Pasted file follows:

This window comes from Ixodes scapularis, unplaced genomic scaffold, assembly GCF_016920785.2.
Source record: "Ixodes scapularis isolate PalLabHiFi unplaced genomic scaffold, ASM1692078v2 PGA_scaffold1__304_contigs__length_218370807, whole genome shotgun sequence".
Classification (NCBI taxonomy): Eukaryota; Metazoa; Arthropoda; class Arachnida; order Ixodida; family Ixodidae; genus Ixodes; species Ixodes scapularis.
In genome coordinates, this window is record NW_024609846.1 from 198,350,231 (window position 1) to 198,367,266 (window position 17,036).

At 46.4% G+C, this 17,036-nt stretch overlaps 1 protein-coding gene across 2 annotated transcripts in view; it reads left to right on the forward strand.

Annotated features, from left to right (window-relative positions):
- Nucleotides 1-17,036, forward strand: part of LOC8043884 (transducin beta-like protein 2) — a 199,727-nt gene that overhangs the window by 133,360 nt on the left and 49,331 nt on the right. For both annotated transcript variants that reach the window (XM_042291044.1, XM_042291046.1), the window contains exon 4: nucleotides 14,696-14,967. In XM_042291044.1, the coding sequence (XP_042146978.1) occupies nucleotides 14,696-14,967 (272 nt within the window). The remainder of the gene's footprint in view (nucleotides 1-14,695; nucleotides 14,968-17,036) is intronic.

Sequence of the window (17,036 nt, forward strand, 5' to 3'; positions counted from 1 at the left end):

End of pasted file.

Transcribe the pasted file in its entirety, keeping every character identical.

This window comes from Ixodes scapularis, unplaced genomic scaffold, assembly GCF_016920785.2.
Source record: "Ixodes scapularis isolate PalLabHiFi unplaced genomic scaffold, ASM1692078v2 PGA_scaffold1__304_contigs__length_218370807, whole genome shotgun sequence".
Classification (NCBI taxonomy): Eukaryota; Metazoa; Arthropoda; class Arachnida; order Ixodida; family Ixodidae; genus Ixodes; species Ixodes scapularis.
In genome coordinates, this window is record NW_024609846.1 from 198,350,231 (window position 1) to 198,367,266 (window position 17,036).

At 46.4% G+C, this 17,036-nt stretch overlaps 1 protein-coding gene across 2 annotated transcripts in view; it reads left to right on the forward strand.

Annotated features, from left to right (window-relative positions):
- Nucleotides 1-17,036, forward strand: part of LOC8043884 (transducin beta-like protein 2) — a 199,727-nt gene that overhangs the window by 133,360 nt on the left and 49,331 nt on the right. For both annotated transcript variants that reach the window (XM_042291044.1, XM_042291046.1), the window contains exon 4: nucleotides 14,696-14,967. In XM_042291044.1, the coding sequence (XP_042146978.1) occupies nucleotides 14,696-14,967 (272 nt within the window). The remainder of the gene's footprint in view (nucleotides 1-14,695; nucleotides 14,968-17,036) is intronic.

Sequence of the window (17,036 nt, forward strand, 5' to 3'; positions counted from 1 at the left end):